Until that happens, it’s hard to know what you’re getting, and credibility is questionable, said Randy Udall, director of the Community Office for Resource Efficiency, an Aspen-based nonprofit that promotes renewable energy.For instance, how do you know those windmills you’re investing in aren’t already producing electricity for someone else? How do you know new windmills are being created as claimed?There are different ways of legitimizing wind credits – Vail’s RECs, for instance, are certified by a group called Green-e, which assures that the energy isn’t double counted and that electricity is produced by new projects created since 1997.”They assure the customer receives the promised benefits, so I hope it takes some mystery out of the thing,” said Bill Carlson, the town’s environmental officer.Udall is skeptical of Green-e’s standards, though, saying that he doubts that investments in farms that have been around for as long as 10 years, which is allowed in Green-e’s standards, will actually create new wind projects.”They have set a loose standard. Simply buying RECs from old farms and claiming that it’s somehow promoting renewable energy seems disingenuous to me,” Udall said. “I personally hope they revisit the question of REC quality. If it’s not doing anything significant, I’d much rather see them spend it internally on their own housekeeping.”The REC industry should be scrutinized because, after all, Vail Resorts wants a good product, said Rob Katz, chief executive officer of Vail Resorts. Katz admitted that it’s not the most direct way of going green, but at this point in a growing industry, it’s the only way Vail can be associated with green energy and pay its share, he said.”You can’t expect every company in the country to build their own wind turbine and solar grid,” Katz said. “You need to bring them together, have them fund the development and create the demand for alternative energy and green power plants.” IndulgencesA growing number of critics don’t give much credit to the basic idea of buying carbon offsets or RECs. They say this practice is misleading and promotes complacency, teaching people to buy off their problems instead of taking the arduous steps of significantly reducing their own carbon emissions.A February report from the Transnational Institute, a nonpartisan group of activists and researchers, likens the practice to the “indulgences” bought by wealthy Catholics in the Middle Ages. This practice started when clergymen, realizing they’d done enough good deeds in their life to have a “surplus,” began selling their excess good deeds to sinners with money. This was done in place of true repentance.”It presents itself as a way that people can effectively deal with climate change while largely maintaining their levels of energy consumption,” the report said.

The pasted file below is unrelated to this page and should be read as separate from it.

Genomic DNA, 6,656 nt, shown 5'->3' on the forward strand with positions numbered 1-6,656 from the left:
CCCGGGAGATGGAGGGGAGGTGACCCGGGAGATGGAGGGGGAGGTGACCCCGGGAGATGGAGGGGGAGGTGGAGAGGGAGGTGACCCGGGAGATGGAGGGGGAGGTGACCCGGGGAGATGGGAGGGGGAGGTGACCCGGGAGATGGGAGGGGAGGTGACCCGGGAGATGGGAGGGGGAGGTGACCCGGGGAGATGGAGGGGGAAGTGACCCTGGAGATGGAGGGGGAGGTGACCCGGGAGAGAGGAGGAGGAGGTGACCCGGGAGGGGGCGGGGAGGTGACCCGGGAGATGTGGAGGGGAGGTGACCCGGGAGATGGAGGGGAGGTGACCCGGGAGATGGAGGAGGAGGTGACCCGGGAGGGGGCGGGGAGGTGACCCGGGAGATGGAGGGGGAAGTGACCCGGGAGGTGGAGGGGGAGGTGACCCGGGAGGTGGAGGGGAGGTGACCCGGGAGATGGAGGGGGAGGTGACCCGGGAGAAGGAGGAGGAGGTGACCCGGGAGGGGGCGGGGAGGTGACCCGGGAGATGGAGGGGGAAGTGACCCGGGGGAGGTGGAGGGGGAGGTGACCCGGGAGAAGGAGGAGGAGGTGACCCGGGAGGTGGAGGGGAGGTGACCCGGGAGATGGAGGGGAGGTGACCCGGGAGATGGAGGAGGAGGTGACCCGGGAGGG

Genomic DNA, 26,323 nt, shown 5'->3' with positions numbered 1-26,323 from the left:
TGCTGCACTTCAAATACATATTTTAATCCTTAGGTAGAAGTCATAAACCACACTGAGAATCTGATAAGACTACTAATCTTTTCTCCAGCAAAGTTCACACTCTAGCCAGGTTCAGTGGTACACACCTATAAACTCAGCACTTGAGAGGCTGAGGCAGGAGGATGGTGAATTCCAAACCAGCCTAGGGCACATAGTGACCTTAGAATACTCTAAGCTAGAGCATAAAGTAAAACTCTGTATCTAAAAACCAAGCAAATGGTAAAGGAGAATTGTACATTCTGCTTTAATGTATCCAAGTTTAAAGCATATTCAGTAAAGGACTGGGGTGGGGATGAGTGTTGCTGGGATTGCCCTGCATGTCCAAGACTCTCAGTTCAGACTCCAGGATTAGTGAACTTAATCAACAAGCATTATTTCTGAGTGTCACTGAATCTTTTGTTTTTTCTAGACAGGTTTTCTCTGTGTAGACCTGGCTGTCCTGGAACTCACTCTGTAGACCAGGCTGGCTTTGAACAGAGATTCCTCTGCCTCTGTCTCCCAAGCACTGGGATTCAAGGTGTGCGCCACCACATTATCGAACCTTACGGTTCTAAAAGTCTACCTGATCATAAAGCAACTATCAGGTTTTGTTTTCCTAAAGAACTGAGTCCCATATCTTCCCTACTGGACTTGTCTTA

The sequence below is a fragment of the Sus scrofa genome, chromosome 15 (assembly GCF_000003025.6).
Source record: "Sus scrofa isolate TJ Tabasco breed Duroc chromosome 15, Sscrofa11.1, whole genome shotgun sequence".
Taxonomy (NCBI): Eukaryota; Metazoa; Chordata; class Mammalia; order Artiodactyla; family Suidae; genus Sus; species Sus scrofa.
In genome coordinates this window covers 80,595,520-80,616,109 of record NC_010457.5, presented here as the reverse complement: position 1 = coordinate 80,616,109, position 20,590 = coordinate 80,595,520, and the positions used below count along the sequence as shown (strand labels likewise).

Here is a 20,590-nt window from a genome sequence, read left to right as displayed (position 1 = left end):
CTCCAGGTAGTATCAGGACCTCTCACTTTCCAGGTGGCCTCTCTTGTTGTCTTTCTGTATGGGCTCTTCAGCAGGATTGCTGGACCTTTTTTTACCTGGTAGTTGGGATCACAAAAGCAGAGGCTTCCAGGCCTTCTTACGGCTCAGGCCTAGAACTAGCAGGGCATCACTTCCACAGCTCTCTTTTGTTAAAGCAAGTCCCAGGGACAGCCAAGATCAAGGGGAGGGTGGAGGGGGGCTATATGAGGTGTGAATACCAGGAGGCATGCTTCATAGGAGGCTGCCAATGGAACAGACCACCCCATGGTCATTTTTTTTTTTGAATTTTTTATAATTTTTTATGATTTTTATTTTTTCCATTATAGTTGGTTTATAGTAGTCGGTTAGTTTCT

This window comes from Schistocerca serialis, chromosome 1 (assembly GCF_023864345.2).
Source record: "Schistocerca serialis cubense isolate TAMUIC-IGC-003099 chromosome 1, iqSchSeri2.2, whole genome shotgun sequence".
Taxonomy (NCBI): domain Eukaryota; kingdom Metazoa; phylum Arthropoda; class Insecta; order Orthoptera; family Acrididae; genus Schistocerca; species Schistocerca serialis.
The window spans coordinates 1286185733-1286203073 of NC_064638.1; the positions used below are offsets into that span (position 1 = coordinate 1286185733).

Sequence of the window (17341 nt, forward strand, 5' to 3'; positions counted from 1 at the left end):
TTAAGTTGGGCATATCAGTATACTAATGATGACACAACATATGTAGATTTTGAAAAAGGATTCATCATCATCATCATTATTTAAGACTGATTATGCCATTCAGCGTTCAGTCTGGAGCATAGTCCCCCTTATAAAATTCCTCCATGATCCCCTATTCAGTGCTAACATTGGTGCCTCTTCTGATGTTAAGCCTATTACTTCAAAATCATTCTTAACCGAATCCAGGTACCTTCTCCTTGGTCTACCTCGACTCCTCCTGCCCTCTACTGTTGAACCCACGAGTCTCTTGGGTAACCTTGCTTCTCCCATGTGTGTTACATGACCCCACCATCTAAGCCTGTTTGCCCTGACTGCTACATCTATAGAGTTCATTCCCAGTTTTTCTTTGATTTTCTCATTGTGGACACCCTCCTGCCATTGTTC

Bird, who said there is good purpose to buying wind credits, warned against believing it’s a solution.”Becoming more energy efficient is really the way to go,” Bird said. “Reducing demand should be the first step, and after you make a lot of efficiency improvements, you ask, ‘What else can you do?’ RECs are one way of doing something.”The question then becomes whether Vail is doing what it can before buying wind power.”We are a resort, and we are going to use more energy per capita than a normal community,” Carlson said. “We’re not mainstream America, and in many cases, we can’t help that. But we can do things to reduce our use on site.”He points to Vail’s plans for installing high-efficiency water boilers, replacing light bulbs with florescents, installing motion sensors for lighting and creating solar-energy systems for employee housing and even a solar array above the ski museum that powers an informational kiosk.Vail Resorts does several things to help the environment – a partnership with the National Forest Foundation, extensive recycling, compost projects, making sure snowcats don’t idle, heat controls, light-dimming switches – several things that just make sense, Katz said.He also pointed to the Ever Vail project, a green rebuilding of West Lionshead that Katz said will become the largest resort in America certified by Leaders in Energy and Environmental Design.”There will be constructive criticism of the industry, but let’s not lose sight of the ultimate goal everyone has – finding a way to do something about alternative energy when the answer is not simply handed in front of you,” Katz said. ==========================The savingsThe town of Vail will replace about 20 million kilowatt hours of electricity over three years with electricity produced by wind power. This is expected to prevent more than 28 million pounds of carbon dioxide from pumping into the atmosphere and contributing to global warming, said Bill Carlson, environmental health officer for the town.Vail Resorts is buying 152,000 megawatt hours of electricity a year, equivalent to eliminating 211 million pounds of CO2 emissions and taking 18,000 cars off the road, according to the U.S. Environmental Protection Agency.==============================